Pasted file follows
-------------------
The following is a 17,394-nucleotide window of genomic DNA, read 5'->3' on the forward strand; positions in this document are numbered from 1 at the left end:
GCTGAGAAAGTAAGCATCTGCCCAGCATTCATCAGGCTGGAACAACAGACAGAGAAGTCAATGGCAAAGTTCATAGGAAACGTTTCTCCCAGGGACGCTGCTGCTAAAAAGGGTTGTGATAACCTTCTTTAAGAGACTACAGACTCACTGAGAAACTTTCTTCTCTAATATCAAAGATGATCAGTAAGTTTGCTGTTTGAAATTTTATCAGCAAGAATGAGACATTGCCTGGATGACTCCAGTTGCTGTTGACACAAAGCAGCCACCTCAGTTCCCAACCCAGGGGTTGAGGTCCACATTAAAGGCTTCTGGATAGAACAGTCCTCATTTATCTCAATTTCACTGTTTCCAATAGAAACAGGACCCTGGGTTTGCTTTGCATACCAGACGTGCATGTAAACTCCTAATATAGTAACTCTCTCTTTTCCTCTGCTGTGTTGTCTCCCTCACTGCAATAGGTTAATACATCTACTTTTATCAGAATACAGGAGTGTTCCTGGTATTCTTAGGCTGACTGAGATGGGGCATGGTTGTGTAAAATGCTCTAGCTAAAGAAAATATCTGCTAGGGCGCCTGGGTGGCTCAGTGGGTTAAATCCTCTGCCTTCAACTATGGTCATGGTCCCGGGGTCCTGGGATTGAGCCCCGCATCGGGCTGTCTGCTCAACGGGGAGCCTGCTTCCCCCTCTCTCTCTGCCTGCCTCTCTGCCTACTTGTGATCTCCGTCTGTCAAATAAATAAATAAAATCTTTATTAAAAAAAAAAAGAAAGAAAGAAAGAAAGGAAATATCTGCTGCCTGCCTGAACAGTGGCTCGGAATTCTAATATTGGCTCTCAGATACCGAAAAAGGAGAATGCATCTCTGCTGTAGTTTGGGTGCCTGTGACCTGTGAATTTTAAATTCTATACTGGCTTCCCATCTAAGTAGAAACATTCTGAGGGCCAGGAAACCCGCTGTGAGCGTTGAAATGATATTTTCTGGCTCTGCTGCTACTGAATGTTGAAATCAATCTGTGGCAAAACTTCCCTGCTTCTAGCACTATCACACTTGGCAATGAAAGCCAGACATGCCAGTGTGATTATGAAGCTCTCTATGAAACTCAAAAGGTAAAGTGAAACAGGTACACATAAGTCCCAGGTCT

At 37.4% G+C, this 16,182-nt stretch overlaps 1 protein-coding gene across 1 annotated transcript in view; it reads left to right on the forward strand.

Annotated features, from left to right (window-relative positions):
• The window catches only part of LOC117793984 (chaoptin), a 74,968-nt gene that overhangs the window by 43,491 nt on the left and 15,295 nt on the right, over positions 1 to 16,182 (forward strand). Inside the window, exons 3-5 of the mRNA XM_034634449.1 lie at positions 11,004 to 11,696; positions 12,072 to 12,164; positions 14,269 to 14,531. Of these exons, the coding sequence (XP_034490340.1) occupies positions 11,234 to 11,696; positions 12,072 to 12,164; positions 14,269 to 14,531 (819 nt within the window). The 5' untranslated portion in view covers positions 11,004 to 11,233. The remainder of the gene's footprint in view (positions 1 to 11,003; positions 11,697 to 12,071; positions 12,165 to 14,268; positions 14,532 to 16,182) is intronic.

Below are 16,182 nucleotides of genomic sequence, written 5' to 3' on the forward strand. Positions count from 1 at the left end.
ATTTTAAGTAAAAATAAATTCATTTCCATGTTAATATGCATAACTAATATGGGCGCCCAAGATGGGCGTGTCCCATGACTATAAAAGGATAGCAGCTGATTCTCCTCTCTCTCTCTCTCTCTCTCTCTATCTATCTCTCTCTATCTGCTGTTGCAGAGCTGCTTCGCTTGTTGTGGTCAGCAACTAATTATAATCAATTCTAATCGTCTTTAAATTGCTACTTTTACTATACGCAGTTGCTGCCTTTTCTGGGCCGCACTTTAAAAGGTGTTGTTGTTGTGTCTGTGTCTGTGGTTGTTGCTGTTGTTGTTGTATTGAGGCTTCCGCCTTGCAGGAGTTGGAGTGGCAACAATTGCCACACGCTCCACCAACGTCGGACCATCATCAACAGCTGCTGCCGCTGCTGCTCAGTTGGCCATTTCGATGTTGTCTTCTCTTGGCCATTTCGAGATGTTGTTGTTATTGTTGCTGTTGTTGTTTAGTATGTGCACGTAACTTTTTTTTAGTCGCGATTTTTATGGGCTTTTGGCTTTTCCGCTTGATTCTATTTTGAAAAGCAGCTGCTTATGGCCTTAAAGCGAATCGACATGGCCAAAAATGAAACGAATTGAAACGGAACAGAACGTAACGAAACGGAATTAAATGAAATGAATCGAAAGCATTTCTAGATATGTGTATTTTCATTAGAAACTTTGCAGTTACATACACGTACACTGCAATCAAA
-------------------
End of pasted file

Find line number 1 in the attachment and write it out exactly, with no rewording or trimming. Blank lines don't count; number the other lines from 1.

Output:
The following is a 17,394-nucleotide window of genomic DNA, read 5'->3' on the forward strand; positions in this document are numbered from 1 at the left end: